Currently, many of my clients find it so difficult to navigate the editor and update their plugins, they pay me monthly to maintain it and add their content. This defeats the purpose of why they chose a CMS entirely.

tl;dr: WordPress is bloated after even a basic install, gets very messy as you build out a site with it, and is confusing to anyone who doesn’t use it all the time.

Sanity installation:

Installation takes less than a minute if you are familiar. Less than five minutes your first time. While you can load up predefined editor templates (Business site, Blog, etc.) You also have the option to start clean. When they say start clean, they aren’t kidding.

It's incredible! I can create the dataset and the local development environment super fast. I then decide what to use rather than what I need to remove.

Here's an example of a final Sanity Studio for a custom car shop I build websites for:

After installation and while working with content, Sanity can stay clean and simple to navigate while doing a lot of work. Here’s an example of a Sanity Studio that’s doing a fair amount of things at once to populate Sanity’s community. It even includes a section in the studio that showcases the website docs on how to add content to the studio.

tl;dr: You can start Sanity Studio as a blank canvas CMS. When you are done setting it up, it is very elegant for clients and content editors to navigate.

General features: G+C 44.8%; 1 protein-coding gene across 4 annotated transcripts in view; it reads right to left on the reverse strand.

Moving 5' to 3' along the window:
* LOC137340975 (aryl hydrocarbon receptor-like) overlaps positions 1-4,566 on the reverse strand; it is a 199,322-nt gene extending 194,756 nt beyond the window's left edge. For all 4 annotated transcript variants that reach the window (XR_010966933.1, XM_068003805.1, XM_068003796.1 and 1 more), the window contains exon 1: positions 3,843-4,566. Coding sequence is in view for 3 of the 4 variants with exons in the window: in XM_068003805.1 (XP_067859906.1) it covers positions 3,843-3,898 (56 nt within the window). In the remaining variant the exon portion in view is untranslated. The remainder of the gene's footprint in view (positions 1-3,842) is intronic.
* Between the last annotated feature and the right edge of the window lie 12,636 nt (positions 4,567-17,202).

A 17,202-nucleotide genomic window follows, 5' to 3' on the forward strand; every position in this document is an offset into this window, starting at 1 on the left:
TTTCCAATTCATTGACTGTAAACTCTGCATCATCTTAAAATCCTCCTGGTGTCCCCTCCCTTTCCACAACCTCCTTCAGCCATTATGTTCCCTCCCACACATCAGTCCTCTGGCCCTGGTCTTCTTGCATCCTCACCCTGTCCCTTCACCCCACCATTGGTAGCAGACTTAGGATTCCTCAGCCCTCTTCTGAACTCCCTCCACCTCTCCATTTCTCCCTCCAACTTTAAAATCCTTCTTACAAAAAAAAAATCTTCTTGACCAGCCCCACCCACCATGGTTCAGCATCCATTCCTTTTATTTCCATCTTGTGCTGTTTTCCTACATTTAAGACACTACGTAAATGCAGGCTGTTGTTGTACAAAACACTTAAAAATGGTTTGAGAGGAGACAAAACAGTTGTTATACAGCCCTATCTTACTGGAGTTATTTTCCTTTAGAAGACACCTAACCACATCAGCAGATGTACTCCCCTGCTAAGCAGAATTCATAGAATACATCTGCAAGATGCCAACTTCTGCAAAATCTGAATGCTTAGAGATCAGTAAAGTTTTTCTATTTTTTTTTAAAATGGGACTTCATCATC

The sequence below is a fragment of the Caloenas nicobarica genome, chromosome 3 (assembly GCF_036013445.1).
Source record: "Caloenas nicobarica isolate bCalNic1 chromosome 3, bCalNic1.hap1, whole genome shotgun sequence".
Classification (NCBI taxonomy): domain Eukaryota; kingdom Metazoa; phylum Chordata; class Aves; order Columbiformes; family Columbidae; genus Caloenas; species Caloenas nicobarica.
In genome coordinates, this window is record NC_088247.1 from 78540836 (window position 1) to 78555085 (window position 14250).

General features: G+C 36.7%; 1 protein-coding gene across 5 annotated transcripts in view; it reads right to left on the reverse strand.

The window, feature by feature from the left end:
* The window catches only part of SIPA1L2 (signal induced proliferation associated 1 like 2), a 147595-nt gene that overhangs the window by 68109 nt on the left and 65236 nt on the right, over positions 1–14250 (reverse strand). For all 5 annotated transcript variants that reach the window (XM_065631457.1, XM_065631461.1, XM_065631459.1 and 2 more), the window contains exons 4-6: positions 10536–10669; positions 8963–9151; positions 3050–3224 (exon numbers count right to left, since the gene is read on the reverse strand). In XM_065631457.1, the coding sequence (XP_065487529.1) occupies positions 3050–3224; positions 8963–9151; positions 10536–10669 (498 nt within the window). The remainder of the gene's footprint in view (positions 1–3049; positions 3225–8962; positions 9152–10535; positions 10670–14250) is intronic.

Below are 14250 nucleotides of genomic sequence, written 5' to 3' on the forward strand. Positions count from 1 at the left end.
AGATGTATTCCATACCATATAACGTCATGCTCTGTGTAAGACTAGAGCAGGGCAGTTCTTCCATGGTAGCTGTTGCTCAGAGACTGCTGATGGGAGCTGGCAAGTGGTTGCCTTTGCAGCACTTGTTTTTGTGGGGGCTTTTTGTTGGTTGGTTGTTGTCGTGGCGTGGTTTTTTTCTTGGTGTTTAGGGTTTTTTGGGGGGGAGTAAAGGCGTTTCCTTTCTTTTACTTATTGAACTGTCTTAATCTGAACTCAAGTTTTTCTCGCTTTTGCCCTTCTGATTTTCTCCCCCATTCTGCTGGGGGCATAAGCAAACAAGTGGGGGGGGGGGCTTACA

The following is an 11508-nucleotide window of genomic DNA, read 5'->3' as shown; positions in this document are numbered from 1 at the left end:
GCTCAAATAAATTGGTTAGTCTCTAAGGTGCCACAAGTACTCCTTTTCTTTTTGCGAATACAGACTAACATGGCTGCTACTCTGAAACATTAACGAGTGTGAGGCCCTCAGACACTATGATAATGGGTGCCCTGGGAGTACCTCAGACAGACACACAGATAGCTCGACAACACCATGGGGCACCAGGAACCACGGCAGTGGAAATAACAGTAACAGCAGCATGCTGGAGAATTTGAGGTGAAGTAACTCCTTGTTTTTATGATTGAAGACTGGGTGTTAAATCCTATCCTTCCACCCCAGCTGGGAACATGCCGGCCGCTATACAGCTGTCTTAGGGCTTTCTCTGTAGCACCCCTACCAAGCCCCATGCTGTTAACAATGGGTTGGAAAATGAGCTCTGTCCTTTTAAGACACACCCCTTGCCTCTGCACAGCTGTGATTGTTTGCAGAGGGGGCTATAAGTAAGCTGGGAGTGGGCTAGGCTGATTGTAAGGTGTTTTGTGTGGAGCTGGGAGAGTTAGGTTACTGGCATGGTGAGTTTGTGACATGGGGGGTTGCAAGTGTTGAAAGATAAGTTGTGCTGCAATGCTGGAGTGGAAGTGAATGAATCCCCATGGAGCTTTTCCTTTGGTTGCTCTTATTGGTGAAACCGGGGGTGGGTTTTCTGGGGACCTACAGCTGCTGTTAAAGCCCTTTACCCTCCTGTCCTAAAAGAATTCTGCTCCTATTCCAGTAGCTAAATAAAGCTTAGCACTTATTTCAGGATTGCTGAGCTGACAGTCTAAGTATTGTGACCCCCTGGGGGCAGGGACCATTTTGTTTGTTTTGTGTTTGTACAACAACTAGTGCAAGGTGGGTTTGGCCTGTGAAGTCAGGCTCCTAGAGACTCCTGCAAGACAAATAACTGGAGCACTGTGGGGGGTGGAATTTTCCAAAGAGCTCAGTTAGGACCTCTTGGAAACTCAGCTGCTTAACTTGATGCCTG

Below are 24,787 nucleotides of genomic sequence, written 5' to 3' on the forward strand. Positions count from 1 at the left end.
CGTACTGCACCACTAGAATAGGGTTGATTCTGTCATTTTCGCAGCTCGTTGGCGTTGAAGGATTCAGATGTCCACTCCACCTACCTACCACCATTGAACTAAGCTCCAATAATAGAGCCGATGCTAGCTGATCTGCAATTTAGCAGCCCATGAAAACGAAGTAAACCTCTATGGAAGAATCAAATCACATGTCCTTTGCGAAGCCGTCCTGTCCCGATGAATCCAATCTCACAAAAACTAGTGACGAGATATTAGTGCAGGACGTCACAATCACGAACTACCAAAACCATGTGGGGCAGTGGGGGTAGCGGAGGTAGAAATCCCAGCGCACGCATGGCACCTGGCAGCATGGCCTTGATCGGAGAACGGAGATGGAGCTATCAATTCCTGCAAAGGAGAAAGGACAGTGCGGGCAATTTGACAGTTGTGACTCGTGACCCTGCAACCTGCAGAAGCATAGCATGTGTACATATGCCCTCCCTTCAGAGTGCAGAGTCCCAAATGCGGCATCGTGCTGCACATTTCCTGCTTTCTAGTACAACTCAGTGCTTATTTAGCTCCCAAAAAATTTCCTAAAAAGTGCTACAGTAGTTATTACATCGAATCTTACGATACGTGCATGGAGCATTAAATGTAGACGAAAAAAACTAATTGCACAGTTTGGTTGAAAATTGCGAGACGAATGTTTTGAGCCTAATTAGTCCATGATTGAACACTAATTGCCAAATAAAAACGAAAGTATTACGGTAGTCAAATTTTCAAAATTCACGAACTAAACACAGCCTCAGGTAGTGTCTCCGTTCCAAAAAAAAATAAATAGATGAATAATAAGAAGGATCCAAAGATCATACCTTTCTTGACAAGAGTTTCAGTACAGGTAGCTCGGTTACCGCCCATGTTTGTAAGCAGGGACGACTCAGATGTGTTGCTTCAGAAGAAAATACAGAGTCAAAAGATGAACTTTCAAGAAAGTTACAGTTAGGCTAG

Content Modeling in WordPress & Sanity

Content modeling has taken more and more of a backseat in recent years. Rather than designing an informational model for your content based on the needs of the project, people are establishing the content model of the project based on pre-built templates. I believe this goes against the grain of good informational design and communication. Sanity allows for a focus on making what is needed vs. what is available.

WordPress needs additional plugins:

In WordPress you create Custom Post Types (CPTs). Any beginner tutorial on how to create a CPT in WP will illustrate the complexity involved. To simplify the process, most settle on two plugins used in unison (Advanced Custom Fields and Custom Post Type UI). My personal experience is that this immediately creates a problem. They offer solutions that aren’t directly in line with how WordPress works. They often don’t integrate well with other plugins either. Getting an understanding of how they work is comparable to learning all of WordPress again. So, the option many lean on is downloading a pre-built site/theme and populating it with their content. These also introduce a massive array of scenarios/dependencies that will need to be addressed.